But the time came when many forgot that the Gospel was both vertical and horizontal. This has changed now. Evangelicals are once again proclaiming a balanced Gospel of personal salvation on one hand and social responsibility on the other, bringing their social action and responsibility under the authority of the Scriptures.
Called to Serve
Third, we are under authority in our service. It is God who has called us to serve. We are not free to choose the place or the manner in which we will serve Him. I am always amazed at the variety of gifts that God has given to the church. Every person has been given a gift from God. You may be a farmer, or a laborer, or a doctor, or a professor, but you have been given a gift of the Holy Spirit.
Paul says, “Stir up the gift of God which is in you” (2 Timothy 1:6, NKJV). What is your gift?
Jonah tried to flee from God’s authority in his ministry, but God had a fish to stop him and bring him back.
Jeremiah tried to flee from the authority of God’s Word for his ministry, but he could not. “Then I said, ‘I will not make mention of Him, nor speak anymore in His name” (Jeremiah 20:9, NKJV). That is, “I’m sick and tired of talking about God and warning these people to repent because judgment is going to come.” Then he said, “But His Word was in my heart like a burning fire shut up in my bones; I was weary of holding it back, and I could not” (Jeremiah 20:9, NKJV). “I had to tell the people the message of God.”
I know for many of us there are times of discouragement, times when we wish we did not have the responsibility of being an ambassador for Christ. But we’re under orders. It is God who has called us; we are under His authority.
Fourth, we are under the authority of God’s Word for a message. Our message is not our own. It is God’s. That is why our witnessing and our preaching must be biblical. If it is not founded on the Word of God, it becomes our ideas and our opinions, and we would be like the prophets of Jeremiah’s day. God said, “The prophet’s prophesy lies in my name. I have not sent them, … nor spoken to them; they prophesy to you a false vision, divination, a worthless thing, and the deceit of their heart” (Jeremiah 14:14, NKJV).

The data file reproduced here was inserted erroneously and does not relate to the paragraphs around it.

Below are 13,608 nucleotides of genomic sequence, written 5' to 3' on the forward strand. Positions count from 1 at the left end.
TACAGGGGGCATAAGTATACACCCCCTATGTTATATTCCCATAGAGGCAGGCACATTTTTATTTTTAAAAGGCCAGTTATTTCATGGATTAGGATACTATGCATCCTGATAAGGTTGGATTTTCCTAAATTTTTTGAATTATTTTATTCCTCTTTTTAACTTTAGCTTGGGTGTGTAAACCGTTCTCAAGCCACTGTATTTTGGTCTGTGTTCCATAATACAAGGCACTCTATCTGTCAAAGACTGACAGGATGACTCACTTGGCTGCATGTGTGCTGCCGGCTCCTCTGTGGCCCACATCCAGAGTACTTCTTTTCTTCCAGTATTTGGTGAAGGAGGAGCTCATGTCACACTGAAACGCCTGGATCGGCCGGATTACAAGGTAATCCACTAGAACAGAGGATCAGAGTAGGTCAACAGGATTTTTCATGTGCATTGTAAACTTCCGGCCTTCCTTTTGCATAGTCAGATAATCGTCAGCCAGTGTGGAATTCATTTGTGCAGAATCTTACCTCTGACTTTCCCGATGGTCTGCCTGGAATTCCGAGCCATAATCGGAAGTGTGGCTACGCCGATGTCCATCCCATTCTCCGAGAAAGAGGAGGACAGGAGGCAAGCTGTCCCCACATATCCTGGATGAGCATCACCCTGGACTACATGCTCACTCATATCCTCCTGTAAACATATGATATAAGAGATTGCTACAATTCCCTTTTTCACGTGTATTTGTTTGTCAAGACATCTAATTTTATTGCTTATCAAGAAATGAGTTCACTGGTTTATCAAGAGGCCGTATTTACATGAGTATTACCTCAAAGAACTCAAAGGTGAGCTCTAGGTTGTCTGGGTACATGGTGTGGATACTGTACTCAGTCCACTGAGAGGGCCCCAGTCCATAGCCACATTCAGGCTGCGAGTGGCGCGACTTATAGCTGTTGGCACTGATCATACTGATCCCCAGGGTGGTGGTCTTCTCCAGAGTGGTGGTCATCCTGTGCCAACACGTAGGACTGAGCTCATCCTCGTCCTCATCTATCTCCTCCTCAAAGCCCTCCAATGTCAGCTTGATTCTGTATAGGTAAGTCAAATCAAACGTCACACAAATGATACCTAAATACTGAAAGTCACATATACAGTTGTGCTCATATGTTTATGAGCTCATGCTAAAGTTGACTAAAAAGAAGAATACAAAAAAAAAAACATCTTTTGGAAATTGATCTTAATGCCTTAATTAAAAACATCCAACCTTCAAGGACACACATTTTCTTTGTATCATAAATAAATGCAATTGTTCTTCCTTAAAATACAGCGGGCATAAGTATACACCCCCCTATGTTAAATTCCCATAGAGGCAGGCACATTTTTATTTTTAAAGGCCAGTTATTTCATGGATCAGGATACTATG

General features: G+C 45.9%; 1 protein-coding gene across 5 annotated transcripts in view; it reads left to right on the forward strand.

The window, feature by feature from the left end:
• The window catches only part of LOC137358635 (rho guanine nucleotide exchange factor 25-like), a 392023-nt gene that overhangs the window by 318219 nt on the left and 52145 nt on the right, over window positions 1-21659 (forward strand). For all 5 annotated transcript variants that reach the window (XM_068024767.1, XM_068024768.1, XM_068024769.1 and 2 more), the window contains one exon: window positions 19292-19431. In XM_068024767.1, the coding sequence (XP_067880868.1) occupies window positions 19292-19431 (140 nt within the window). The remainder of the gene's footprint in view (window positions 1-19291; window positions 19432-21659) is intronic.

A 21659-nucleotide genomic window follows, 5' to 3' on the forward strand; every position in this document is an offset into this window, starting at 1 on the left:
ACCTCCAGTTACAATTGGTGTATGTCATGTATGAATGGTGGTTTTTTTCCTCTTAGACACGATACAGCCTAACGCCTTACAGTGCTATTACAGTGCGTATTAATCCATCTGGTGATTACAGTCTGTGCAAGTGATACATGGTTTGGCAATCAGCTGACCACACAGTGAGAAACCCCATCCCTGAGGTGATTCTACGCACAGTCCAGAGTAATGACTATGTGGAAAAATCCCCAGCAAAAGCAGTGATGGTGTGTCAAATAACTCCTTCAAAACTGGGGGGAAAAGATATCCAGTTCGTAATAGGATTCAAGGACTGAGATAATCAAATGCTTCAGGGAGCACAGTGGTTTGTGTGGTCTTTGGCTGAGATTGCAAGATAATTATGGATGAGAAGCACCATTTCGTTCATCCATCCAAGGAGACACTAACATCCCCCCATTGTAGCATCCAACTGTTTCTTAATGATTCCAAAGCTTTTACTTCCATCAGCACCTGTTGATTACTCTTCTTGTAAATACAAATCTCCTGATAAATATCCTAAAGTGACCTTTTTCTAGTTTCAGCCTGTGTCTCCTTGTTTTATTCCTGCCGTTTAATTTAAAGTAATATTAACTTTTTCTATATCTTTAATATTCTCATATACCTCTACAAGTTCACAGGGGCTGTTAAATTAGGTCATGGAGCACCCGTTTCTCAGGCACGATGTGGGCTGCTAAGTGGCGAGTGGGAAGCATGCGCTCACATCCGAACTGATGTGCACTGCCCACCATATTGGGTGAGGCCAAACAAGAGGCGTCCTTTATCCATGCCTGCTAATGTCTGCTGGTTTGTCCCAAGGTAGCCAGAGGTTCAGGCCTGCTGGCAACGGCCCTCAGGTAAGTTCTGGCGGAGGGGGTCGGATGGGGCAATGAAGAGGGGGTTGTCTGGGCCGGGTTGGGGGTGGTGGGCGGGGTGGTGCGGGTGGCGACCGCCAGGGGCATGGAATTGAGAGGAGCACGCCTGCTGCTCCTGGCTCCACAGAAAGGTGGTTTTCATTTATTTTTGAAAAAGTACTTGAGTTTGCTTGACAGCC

Instead we should be like the Apostle Paul, seeking only to proclaim the Word of God. He said, ”And I, brethren, when I came to you, did not come with excellence of speech or of wisdom declaring to you the testimony of God. For I determined not to know anything among you except Jesus Christ and Him crucified. …That your faith should not be in the wisdom of men but in the power of God” (1 Corinthians 2:1-2,5, NKJV).
I have had the privilege of preaching this Gospel on every continent in most of the countries of the world. And I have found that when I present the simple message of the Gospel of Jesus Christ with authority and simplicity, quoting the Word of God, He takes that message and drives it supernaturally into the human heart.
*All Scripture quotations are taken from the Holy Bible, New International Version, unless otherwise noted.